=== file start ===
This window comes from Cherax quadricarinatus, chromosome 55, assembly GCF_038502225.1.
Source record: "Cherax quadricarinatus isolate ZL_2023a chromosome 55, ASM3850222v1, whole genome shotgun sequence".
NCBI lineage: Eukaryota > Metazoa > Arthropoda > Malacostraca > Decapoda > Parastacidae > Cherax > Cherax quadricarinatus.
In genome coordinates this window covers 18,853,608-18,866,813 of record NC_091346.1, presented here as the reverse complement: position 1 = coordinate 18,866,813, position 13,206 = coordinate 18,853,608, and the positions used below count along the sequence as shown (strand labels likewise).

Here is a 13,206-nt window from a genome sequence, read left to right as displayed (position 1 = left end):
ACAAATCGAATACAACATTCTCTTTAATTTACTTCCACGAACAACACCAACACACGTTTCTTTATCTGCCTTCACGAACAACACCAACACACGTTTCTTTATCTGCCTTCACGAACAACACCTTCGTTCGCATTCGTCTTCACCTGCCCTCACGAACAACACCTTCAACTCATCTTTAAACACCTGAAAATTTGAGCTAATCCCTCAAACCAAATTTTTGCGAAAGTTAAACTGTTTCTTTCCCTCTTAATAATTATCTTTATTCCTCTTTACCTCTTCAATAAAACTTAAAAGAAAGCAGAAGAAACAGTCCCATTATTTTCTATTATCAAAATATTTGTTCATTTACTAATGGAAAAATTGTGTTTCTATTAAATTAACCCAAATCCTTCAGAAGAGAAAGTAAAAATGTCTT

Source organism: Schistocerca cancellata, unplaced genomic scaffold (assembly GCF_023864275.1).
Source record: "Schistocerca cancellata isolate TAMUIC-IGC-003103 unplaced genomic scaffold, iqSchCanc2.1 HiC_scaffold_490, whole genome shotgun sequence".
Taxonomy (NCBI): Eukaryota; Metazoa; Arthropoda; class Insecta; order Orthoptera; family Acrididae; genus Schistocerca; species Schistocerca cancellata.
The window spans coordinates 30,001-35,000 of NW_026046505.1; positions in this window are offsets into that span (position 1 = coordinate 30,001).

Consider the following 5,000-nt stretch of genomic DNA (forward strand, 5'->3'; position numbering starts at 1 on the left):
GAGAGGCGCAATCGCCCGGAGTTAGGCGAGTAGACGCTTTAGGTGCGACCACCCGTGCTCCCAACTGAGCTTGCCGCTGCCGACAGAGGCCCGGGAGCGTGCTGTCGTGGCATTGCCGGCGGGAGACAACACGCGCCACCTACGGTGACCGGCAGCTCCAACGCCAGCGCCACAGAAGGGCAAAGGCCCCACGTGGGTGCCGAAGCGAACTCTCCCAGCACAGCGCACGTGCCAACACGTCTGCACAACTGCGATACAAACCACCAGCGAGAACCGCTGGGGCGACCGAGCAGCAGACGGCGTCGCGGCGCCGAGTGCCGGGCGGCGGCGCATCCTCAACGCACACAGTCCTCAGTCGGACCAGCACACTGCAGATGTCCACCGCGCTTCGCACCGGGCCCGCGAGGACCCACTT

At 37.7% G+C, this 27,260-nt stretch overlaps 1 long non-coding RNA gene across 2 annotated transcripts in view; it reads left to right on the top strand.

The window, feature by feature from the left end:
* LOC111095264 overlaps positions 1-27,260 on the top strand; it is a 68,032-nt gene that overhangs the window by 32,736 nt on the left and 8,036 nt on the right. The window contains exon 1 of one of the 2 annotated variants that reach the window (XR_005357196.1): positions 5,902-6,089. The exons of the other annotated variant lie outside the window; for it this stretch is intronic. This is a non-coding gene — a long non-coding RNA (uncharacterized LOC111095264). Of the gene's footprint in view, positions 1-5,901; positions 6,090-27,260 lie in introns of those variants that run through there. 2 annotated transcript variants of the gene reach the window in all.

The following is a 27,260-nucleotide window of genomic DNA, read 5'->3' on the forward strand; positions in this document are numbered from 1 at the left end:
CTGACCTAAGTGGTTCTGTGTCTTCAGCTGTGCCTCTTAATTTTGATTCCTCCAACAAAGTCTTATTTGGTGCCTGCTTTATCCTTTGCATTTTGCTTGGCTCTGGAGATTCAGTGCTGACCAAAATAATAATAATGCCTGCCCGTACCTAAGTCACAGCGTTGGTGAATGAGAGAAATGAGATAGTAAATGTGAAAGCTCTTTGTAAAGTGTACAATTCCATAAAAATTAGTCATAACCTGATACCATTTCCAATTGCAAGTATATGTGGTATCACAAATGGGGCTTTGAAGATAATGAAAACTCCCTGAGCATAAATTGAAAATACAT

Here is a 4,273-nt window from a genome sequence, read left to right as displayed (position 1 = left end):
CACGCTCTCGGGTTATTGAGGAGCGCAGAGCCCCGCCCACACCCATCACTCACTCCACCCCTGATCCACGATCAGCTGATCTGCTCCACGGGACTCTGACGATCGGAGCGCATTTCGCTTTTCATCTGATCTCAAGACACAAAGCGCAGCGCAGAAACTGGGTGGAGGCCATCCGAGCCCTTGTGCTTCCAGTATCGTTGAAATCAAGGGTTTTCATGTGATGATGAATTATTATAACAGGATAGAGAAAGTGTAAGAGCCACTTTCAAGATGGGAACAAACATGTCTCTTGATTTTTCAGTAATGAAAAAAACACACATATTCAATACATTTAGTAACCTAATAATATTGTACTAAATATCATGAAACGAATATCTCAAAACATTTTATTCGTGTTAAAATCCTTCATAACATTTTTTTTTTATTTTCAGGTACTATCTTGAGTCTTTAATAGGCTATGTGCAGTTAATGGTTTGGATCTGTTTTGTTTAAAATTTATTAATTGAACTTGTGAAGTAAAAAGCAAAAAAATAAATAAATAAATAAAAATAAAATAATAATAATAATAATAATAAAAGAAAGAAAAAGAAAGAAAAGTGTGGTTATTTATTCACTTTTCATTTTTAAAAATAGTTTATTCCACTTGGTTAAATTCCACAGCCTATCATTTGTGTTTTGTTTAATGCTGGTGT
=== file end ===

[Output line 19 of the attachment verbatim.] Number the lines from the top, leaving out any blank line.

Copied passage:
CACGCTCTCGGGTTATTGAGGAGCGCAGAGCCCCGCCCACACCCATCACTCACTCCACCCCTGATCCACGATCAGCTGATCTGCTCCACGGGACTCTGACGATCGGAGCGCATTTCGCTTTTCATCTGATCTCAAGACACAAAGCGCAGCGCAGAAACTGGGTGGAGGCCATCCGAGCCCTTGTGCTTCCAGTATCGTTGAAATCAAGGGTTTTCATGTGATGATGAATTATTATAACAGGATAGAGAAAGTGTAAGAGCCACTTTCAAGATGGGAACAAACATGTCTCTTGATTTTTCAGTAATGAAAAAAACACACATATTCAATACATTTAGTAACCTAATAATATTGTACTAAATATCATGAAACGAATATCTCAAAACATTTTATTCGTGTTAAAATCCTTCATAACATTTTTTTTTTATTTTCAGGTACTATCTTGAGTCTTTAATAGGCTATGTGCAGTTAATGGTTTGGATCTGTTTTGTTTAAAATTTATTAATTGAACTTGTGAAGTAAAAAGCAAAAAAATAAATAAATAAATAAAAATAAAATAATAATAATAATAATAATAAAAGAAAGAAAAAGAAAGAAAAGTGTGGTTATTTATTCACTTTTCATTTTTAAAAATAGTTTATTCCACTTGGTTAAATTCCACAGCCTATCATTTGTGTTTTGTTTAATGCTGGTGT